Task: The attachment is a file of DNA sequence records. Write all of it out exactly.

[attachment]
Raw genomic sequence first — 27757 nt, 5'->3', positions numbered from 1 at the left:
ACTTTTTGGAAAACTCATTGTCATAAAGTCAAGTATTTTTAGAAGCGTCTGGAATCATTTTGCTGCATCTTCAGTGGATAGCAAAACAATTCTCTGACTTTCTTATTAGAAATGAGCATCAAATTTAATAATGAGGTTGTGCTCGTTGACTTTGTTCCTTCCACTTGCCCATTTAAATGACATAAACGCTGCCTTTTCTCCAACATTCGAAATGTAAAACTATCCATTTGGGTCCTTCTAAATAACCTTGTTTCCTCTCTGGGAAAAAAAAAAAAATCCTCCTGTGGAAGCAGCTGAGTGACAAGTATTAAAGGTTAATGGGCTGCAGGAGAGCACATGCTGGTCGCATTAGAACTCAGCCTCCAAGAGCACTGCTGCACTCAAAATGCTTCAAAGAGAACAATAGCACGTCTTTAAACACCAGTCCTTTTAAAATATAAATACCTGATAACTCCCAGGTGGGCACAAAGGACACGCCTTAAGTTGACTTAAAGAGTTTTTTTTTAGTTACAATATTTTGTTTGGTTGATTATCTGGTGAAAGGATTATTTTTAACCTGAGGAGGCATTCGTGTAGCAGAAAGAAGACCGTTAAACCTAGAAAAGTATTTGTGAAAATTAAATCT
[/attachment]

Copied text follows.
Raw genomic sequence first — 27757 nt, 5'->3', positions numbered from 1 at the left:
ACTTTTTGGAAAACTCATTGTCATAAAGTCAAGTATTTTTAGAAGCGTCTGGAATCATTTTGCTGCATCTTCAGTGGATAGCAAAACAATTCTCTGACTTTCTTATTAGAAATGAGCATCAAATTTAATAATGAGGTTGTGCTCGTTGACTTTGTTCCTTCCACTTGCCCATTTAAATGACATAAACGCTGCCTTTTCTCCAACATTCGAAATGTAAAACTATCCATTTGGGTCCTTCTAAATAACCTTGTTTCCTCTCTGGGAAAAAAAAAAAAATCCTCCTGTGGAAGCAGCTGAGTGACAAGTATTAAAGGTTAATGGGCTGCAGGAGAGCACATGCTGGTCGCATTAGAACTCAGCCTCCAAGAGCACTGCTGCACTCAAAATGCTTCAAAGAGAACAATAGCACGTCTTTAAACACCAGTCCTTTTAAAATATAAATACCTGATAACTCCCAGGTGGGCACAAAGGACACGCCTTAAGTTGACTTAAAGAGTTTTTTTTTAGTTACAATATTTTGTTTGGTTGATTATCTGGTGAAAGGATTATTTTTAACCTGAGGAGGCATTCGTGTAGCAGAAAGAAGACCGTTAAACCTAGAAAAGTATTTGTGAAAATTAAATCT